Tutorial

This tutorial provides you with a quick introduction to libunittest. Note that this tutorial reflects the state of the latest version of libunittest. Please also check out the examples and unit tests that are shipped with libunittest.

  • Assembling a test project
  • Random values and containers
  • Miscellaneous
  • Developer notes
  • Assembling a test project

    There are different ways of writing tests with libunittest depending on your needs and requirements. The easiest way to do it would be to define a source file like this: // easy.cpp
    #include <libunittest/all.hpp>

    TEST(test_value_is_true)
    {
    ASSERT_TRUE(true)
    }

    struct fixture {
    int value;
    fixture() : value(42) {}
    };

    TEST_FIXTURE(fixture, test_with_fixture)
    {
    ASSERT_EQUAL(42, value)
    }

    By including libunittest/all.hpp you get an automatic main function and access to all macros. The following three preprocessor switches let you disable certain features:

  • UNITTEST_NO_MAIN_FUNC - Define to not include an automatic main function
  • UNITTEST_NO_ASSERT_SHORT - Define to disable shorter assert macros
  • UNITTEST_NO_MACRO_SHORT - Define to disable shorter miscellaneous macros
  • Note that the above example uses the easy style by using the macros TEST and TEST_FIXTURE. However, for greater flexibility and faster compile times the alternative way of writing tests is called the explicit style because one has to write explicit test classes. This testing style is usually recommended for larger test projects. An example on how to do that can be found here.

    In order to compile the above example it is assumed that libunittest is installed in a default system location. In order to compile on Unix-like systems using g++(≥4.6), you can do: g++ -std=c++0x -pthread -lunittest easy.cpp -o unittest.exe Doing ./unittest.exe -v   gives the following output: test_value_is_true::test ... [0.000127s] ok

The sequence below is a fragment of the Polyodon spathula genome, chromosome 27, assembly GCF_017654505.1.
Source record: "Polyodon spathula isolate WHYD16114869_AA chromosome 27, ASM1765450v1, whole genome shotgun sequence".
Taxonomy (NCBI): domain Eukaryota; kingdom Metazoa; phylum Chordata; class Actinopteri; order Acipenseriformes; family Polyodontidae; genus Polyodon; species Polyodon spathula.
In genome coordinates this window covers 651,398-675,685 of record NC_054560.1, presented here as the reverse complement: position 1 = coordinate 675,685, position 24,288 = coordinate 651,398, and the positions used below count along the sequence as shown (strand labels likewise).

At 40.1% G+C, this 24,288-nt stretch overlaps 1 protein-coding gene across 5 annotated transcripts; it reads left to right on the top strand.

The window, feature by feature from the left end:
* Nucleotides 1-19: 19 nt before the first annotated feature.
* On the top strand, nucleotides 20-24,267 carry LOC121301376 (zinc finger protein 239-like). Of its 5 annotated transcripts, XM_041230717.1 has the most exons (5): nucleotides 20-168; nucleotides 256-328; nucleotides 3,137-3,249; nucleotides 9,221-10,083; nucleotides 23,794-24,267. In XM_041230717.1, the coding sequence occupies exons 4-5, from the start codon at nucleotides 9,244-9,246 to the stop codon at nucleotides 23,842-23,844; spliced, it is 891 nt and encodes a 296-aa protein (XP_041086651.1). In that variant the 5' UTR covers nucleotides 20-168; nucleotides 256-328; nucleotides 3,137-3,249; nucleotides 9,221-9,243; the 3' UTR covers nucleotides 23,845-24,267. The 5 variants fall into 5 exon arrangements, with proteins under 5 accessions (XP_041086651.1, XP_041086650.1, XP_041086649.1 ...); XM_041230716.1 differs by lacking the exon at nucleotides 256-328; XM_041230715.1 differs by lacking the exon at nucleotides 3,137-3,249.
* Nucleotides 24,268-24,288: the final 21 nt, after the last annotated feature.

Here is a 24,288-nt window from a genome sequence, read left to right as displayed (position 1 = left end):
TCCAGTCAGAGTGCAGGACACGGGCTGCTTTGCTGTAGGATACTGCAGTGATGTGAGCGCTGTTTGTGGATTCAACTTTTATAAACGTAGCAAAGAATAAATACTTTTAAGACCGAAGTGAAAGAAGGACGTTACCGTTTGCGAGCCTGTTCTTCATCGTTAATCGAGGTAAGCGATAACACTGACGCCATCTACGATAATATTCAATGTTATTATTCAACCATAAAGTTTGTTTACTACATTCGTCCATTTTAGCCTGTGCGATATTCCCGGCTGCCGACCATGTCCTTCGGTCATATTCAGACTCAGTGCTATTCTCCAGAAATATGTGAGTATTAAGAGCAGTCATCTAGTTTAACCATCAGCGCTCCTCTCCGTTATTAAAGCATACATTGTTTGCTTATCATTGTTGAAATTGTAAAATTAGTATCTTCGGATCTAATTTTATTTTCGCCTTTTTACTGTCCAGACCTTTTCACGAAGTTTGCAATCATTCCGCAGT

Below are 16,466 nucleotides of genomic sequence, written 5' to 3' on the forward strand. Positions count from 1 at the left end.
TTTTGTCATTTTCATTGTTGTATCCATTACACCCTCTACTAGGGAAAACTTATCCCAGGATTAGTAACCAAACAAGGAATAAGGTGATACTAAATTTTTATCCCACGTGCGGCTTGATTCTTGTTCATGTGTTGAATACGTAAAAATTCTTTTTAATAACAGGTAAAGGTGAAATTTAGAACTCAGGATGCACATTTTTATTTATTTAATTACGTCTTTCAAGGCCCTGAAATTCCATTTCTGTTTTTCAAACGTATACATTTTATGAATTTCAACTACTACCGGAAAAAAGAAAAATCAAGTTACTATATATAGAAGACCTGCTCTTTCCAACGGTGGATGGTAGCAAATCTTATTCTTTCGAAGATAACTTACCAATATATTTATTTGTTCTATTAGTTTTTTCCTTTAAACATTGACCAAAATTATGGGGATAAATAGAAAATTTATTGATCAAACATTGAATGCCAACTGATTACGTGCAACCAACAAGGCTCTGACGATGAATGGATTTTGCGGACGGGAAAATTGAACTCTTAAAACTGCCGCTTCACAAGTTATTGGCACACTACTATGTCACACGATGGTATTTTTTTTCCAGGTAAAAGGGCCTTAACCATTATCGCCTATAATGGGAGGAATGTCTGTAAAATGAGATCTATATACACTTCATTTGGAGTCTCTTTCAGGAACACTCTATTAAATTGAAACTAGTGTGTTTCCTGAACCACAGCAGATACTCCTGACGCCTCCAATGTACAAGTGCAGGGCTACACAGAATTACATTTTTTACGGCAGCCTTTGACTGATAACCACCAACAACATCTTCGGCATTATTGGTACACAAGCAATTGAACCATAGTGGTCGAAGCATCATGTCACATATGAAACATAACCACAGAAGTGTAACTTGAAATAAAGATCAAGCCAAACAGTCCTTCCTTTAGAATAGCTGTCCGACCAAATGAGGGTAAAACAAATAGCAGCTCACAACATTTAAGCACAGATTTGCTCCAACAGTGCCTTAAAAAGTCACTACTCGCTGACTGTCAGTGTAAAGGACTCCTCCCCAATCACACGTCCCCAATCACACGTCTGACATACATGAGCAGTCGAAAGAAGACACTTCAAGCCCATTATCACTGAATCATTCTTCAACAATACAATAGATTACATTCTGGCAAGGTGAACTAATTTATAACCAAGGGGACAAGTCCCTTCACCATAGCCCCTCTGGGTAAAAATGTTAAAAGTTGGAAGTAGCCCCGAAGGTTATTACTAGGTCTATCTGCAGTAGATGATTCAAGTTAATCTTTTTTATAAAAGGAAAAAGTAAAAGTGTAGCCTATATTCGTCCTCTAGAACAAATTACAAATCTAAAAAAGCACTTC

test_with_fixture::test ... [0.000154s] ok

    --------------------------------------------------
    Ran 2 tests in 0.000281s

    OK
    To get a quick help to your test application just do ./unittest.exe -h: This is your test application using libunittest 9.3.1

    Usage: ./unittest.exe [Arguments]

    Arguments:
    -h             Displays this help message and exits
    -v             Sets verbose output for running tests
    -d             A dry run without actually executing any tests
    -s             Stops running tests after the first test fails
    -x             Enables the generation of the XML output
    -e             Turns off handling of unexpected exceptions
    -k             Runs tests regardless of whether they are skipped
    -i             Disables the measurement of any test timeouts
    -p number      Runs tests in parallel with a given number of threads
    -n name        A certain test to be run superseding any other run filter
    -f string      A run filter applied to the beginning of the test names
    -g regex       A run filter based on regex applied to the test names
    -z shuffseed   A seed of >= 0 enables shuffling (0 means time based)
    -t timeout     A timeout in seconds for tests without static timeouts
    -r precision   The maximum displayed value precision
    -l length      The maximum displayed string length (default: 500)
    -o xmlfile     The XML output file name (default: libunittest.xml)
    -u suite       The name of the test suite (default: libunittest)

    Random values and containers

    Using random functionality can be a convenient way of generating test data. libunittest provides easy-to-use classes to generate random values and containers. All random stuff can be found in libunittest/random.hpp. All random classes have a common abstract base class called random_object which has a simple public interface (in pseudo code):

  • get() - Returns a new random value or container at every call.
  • seed(value) - Let's you set a new random seed. The default seed is 1.
  • clone() - Returns a new, cloned instance of the current class.
  • Let's check out an example: auto random = unittest::make_random_value<int>(10);
    random->seed(42); // let's you set the random seed (default is 1)
    int rand_value1 = random->get(); // a random int in [0, 10]
    int rand_value2 = random->get(); // another random int in [0, 10]